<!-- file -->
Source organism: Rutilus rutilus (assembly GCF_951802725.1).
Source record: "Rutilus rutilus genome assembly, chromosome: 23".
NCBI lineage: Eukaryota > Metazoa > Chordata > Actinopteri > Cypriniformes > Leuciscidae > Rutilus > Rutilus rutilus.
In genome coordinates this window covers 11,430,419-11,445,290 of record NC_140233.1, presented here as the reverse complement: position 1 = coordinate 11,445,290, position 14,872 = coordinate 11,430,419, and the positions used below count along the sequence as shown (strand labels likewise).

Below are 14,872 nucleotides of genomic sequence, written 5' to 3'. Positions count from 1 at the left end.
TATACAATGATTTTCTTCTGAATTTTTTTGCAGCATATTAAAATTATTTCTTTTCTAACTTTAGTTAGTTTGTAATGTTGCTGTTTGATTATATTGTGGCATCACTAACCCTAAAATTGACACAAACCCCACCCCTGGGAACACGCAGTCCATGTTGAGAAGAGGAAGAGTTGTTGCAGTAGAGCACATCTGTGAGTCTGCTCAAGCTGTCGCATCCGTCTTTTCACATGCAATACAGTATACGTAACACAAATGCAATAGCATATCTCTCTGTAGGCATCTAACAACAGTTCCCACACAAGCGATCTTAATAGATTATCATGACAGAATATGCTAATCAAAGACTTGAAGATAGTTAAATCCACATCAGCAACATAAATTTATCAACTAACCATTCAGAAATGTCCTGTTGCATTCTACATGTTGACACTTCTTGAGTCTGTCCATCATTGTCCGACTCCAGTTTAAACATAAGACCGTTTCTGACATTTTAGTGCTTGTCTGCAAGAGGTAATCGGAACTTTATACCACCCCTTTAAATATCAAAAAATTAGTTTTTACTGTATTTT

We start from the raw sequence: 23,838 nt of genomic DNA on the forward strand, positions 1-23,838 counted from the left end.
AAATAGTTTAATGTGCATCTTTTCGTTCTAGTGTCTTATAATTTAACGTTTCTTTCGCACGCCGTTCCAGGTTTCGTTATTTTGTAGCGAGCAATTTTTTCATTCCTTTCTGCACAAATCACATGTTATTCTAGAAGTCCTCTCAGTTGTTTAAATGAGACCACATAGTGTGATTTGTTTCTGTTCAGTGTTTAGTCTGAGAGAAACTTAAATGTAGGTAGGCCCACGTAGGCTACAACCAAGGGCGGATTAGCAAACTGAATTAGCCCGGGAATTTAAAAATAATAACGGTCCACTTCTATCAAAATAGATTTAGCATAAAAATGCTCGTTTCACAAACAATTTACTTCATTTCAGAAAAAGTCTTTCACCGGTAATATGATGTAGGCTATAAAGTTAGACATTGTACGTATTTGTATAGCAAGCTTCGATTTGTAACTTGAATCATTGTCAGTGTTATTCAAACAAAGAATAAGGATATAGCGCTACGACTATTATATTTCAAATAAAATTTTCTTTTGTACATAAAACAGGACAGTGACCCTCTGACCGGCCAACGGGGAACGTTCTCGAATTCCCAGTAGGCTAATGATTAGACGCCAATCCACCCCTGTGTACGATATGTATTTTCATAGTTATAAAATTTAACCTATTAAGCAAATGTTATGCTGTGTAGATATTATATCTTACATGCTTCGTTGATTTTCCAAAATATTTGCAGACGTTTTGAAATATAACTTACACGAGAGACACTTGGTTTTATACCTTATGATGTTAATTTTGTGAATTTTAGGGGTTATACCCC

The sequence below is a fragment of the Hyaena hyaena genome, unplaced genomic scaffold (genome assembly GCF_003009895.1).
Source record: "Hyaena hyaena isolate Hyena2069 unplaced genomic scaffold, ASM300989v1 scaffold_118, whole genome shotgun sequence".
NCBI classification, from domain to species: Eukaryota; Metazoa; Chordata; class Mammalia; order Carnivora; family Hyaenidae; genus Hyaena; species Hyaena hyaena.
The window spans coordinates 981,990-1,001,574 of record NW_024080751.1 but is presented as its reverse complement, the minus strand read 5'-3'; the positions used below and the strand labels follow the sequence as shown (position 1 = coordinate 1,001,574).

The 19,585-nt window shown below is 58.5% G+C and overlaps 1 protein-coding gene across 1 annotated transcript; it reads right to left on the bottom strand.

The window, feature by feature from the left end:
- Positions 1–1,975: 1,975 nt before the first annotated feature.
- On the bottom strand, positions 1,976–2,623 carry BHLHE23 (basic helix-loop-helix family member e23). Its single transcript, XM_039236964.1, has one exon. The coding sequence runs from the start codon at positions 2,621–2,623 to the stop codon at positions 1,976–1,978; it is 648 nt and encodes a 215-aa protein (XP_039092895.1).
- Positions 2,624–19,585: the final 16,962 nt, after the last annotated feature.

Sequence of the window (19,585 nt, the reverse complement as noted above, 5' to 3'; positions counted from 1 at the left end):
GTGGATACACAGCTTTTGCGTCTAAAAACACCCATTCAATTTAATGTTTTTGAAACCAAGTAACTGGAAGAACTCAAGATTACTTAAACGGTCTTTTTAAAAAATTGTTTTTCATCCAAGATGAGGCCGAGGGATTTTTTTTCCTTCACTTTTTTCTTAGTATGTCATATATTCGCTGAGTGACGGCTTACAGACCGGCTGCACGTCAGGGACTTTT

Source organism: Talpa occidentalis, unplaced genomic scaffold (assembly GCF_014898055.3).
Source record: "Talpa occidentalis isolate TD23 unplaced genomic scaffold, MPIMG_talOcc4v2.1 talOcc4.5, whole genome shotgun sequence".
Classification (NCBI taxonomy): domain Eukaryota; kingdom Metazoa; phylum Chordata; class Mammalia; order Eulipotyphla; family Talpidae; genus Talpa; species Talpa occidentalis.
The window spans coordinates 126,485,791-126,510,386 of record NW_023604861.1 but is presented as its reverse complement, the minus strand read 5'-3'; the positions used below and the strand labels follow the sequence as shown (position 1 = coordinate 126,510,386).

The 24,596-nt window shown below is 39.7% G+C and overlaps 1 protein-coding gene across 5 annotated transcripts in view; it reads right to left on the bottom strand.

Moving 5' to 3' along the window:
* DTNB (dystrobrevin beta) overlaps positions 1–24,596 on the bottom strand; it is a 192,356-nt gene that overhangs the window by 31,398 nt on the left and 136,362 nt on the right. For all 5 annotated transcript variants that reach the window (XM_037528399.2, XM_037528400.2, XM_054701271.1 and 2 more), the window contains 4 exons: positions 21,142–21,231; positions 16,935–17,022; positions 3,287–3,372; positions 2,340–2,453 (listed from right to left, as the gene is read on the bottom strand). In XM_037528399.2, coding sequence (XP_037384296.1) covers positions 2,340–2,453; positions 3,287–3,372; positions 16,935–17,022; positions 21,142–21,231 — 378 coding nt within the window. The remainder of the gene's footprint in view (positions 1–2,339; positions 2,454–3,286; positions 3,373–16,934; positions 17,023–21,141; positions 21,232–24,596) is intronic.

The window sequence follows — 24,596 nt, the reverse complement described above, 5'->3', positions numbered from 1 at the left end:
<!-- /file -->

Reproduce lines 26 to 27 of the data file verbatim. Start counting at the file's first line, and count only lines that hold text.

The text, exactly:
* DTNB (dystrobrevin beta) overlaps positions 1–24,596 on the bottom strand; it is a 192,356-nt gene that overhangs the window by 31,398 nt on the left and 136,362 nt on the right. For all 5 annotated transcript variants that reach the window (XM_037528399.2, XM_037528400.2, XM_054701271.1 and 2 more), the window contains 4 exons: positions 21,142–21,231; positions 16,935–17,022; positions 3,287–3,372; positions 2,340–2,453 (listed from right to left, as the gene is read on the bottom strand). In XM_037528399.2, coding sequence (XP_037384296.1) covers positions 2,340–2,453; positions 3,287–3,372; positions 16,935–17,022; positions 21,142–21,231 — 378 coding nt within the window. The remainder of the gene's footprint in view (positions 1–2,339; positions 2,454–3,286; positions 3,373–16,934; positions 17,023–21,141; positions 21,232–24,596) is intronic.

The window sequence follows — 24,596 nt, the reverse complement described above, 5'->3', positions numbered from 1 at the left end: